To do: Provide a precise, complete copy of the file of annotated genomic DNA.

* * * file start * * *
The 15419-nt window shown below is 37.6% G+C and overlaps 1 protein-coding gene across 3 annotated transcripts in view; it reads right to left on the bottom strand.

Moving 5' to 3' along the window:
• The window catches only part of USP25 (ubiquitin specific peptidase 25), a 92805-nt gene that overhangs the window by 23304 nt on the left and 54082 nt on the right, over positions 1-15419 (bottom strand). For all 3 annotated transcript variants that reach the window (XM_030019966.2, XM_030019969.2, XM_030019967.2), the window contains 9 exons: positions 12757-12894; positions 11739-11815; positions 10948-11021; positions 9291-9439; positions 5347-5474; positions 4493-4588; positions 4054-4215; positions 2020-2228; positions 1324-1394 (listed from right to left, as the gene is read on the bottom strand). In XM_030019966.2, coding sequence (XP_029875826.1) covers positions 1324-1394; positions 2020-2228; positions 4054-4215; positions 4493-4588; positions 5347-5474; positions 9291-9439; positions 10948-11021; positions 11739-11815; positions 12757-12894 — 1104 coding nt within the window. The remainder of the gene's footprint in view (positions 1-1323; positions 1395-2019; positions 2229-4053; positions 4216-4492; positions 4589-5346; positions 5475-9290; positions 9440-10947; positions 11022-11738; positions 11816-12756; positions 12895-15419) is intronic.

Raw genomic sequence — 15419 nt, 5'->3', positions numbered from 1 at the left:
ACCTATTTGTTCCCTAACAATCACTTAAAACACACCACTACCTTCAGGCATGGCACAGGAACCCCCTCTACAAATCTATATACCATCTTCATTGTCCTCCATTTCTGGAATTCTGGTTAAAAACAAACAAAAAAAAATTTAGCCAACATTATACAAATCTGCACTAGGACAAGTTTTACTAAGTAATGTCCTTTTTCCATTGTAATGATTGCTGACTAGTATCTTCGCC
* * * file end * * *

The 15419-nt window shown below is 37.6% G+C and overlaps 1 protein-coding gene across 3 annotated transcripts in view; it reads right to left on the bottom strand.

Moving 5' to 3' along the window:
• The window catches only part of USP25 (ubiquitin specific peptidase 25), a 92805-nt gene that overhangs the window by 23304 nt on the left and 54082 nt on the right, over positions 1-15419 (bottom strand). For all 3 annotated transcript variants that reach the window (XM_030019966.2, XM_030019969.2, XM_030019967.2), the window contains 9 exons: positions 12757-12894; positions 11739-11815; positions 10948-11021; positions 9291-9439; positions 5347-5474; positions 4493-4588; positions 4054-4215; positions 2020-2228; positions 1324-1394 (listed from right to left, as the gene is read on the bottom strand). In XM_030019966.2, coding sequence (XP_029875826.1) covers positions 1324-1394; positions 2020-2228; positions 4054-4215; positions 4493-4588; positions 5347-5474; positions 9291-9439; positions 10948-11021; positions 11739-11815; positions 12757-12894 — 1104 coding nt within the window. The remainder of the gene's footprint in view (positions 1-1323; positions 1395-2019; positions 2229-4053; positions 4216-4492; positions 4589-5346; positions 5475-9290; positions 9440-10947; positions 11022-11738; positions 11816-12756; positions 12895-15419) is intronic.

Raw genomic sequence — 15419 nt, 5'->3', positions numbered from 1 at the left:
ACCTATTTGTTCCCTAACAATCACTTAAAACACACCACTACCTTCAGGCATGGCACAGGAACCCCCTCTACAAATCTATATACCATCTTCATTGTCCTCCATTTCTGGAATTCTGGTTAAAAACAAACAAAAAAAAATTTAGCCAACATTATACAAATCTGCACTAGGACAAGTTTTACTAAGTAATGTCCTTTTTCCATTGTAATGATTGCTGACTAGTATCTTCGCC